Yahoo Testing Restricting Email Accounts For Adblock Users


We’ve written about adblockers time and again here on Techaeris, as more and more users are steering towards using apps that block ads when they visit websites. A small group of Yahoo Mail users found out yesterday that they had been blocked from Yahoo Mail, all because they were using Adblock Plus, a popular adblocker.

Ads are an income staple for many websites, but in a lot of cases have become overwhelmingly intrusive on various sites which has increased the use of adblocker apps by users. By blocking the ads on the page, not only are they reducing the income received by website owners, but also reducing the income to the companies that serve the ads as well.

According to a poster on the Adblock Plus forums, he was greeted with the screen below after loading up his Yahoo mail page in his browser.


I confirmed with two other Yahoo Mail users that this is happening for them. I just wanted to bring it to ABP’s attention since I could not find any discussion about it anywhere.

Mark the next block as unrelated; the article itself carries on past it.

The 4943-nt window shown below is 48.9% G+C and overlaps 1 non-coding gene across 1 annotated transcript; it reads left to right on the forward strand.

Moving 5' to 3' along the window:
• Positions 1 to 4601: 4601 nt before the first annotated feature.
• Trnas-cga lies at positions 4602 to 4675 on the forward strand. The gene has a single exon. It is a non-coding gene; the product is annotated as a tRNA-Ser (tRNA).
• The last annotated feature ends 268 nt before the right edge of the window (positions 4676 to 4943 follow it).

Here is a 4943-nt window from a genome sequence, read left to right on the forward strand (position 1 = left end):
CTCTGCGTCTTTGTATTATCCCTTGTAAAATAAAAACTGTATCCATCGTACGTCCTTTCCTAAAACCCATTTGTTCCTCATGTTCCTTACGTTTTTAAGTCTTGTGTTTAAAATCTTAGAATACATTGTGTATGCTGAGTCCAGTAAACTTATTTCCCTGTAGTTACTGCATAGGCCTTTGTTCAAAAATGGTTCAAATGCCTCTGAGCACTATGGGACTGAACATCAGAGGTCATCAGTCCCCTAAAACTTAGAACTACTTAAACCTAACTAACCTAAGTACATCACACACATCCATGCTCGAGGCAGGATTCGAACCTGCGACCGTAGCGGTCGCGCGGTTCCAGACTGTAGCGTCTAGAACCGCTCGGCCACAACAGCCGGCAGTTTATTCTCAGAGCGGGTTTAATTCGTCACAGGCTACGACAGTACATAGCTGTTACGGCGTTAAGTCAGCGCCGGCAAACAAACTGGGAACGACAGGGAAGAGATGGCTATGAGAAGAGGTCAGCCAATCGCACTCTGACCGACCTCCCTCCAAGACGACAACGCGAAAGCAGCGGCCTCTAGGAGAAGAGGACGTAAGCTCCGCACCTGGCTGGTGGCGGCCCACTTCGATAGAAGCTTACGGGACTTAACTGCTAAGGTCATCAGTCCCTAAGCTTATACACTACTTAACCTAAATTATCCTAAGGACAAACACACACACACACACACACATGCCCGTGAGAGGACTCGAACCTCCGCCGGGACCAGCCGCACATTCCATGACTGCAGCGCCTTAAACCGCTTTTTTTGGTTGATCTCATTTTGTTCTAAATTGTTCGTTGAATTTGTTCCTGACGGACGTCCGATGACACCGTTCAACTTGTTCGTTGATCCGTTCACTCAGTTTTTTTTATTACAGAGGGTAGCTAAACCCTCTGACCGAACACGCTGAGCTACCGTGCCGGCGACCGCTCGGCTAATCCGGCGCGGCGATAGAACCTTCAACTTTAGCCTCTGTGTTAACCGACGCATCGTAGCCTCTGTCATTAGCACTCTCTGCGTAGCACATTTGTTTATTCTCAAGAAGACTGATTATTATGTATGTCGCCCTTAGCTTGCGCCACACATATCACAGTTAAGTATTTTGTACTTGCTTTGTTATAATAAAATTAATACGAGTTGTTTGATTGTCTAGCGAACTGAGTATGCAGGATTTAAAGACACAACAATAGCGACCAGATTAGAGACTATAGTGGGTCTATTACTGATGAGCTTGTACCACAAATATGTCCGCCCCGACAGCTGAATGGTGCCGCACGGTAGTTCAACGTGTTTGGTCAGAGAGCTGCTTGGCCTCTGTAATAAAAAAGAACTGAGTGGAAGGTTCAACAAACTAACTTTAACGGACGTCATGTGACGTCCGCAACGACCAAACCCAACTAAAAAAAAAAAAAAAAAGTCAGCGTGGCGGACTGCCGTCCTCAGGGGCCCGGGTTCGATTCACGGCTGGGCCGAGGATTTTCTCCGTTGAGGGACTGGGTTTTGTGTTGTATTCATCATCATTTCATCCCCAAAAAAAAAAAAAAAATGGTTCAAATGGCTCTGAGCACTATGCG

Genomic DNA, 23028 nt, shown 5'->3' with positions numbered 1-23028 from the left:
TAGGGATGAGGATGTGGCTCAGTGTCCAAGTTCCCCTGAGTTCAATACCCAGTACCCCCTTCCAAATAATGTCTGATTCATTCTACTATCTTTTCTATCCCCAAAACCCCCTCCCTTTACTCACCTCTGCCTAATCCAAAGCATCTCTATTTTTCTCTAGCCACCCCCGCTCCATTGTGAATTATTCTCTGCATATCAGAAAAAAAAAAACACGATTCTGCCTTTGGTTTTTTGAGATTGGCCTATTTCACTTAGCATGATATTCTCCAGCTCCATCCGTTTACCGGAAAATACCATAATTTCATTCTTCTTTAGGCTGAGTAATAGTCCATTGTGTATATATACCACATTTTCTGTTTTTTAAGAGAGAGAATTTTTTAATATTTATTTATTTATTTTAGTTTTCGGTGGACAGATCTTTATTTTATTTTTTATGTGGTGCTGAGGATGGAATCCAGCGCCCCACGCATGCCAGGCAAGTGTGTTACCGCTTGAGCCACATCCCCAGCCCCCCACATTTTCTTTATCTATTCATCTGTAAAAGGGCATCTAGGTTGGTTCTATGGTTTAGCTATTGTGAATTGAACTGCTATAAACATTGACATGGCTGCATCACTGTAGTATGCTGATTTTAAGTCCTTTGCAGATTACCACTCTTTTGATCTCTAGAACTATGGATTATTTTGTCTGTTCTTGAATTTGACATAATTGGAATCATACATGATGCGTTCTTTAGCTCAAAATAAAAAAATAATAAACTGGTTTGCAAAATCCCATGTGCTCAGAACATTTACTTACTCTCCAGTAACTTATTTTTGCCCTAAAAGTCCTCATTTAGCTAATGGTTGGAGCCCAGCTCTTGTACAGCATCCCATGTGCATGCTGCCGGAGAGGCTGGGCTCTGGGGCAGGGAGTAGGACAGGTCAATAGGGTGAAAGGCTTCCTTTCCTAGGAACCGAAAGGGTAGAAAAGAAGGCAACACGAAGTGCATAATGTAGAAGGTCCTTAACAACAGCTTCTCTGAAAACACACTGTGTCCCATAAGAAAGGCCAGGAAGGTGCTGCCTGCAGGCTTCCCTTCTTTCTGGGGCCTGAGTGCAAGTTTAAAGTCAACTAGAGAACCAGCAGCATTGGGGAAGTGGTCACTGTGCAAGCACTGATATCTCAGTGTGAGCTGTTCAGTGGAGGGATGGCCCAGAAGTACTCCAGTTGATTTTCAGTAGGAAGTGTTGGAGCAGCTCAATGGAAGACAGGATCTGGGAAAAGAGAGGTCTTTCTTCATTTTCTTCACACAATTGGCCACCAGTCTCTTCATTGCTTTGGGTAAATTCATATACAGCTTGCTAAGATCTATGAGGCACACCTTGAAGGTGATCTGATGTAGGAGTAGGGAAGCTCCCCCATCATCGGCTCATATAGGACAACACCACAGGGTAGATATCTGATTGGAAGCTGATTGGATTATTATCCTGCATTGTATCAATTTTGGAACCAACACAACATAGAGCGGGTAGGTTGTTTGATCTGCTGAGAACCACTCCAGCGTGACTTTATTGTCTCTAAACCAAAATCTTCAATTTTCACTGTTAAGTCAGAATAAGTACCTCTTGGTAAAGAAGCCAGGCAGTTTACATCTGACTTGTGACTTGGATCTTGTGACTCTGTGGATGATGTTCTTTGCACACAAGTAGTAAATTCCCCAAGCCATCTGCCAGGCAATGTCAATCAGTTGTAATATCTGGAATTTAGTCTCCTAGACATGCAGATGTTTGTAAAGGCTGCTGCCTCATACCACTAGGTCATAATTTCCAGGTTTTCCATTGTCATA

I came up with a workaround (only tested in Chrome):

1. Load Yahoo mail
2. Hit compose
3. Type gibberish into the body and wait
4. Chrome will pop up a ‘Do you want to leave this page?’ dialog
5. Hit Stay on Page

And as long as you don’t leave the mail page altogether and come back, it won’t bother you again. Seems whoever implemented this did a bad job of it.

A Yahoo spokesperson confirmed to Engadget that they are testing out the functionality on a small number of Yahoo Mail users.

“At Yahoo, we are continually developing and testing new product experiences. This is a test we’re running for a small number of Yahoo Mail users in the US.”

Of course, affected users took to Twitter to complain about the new “feature,” including Yahoo’s former Senior Director of Product Design.

Were you affected by Yahoo’s test? What do you think about Yahoo implementing a feature like this? Let us know in the comments below, or on Google+, Twitter, or Facebook.

  Source: Adblock Plus Forums   Source: Engadget

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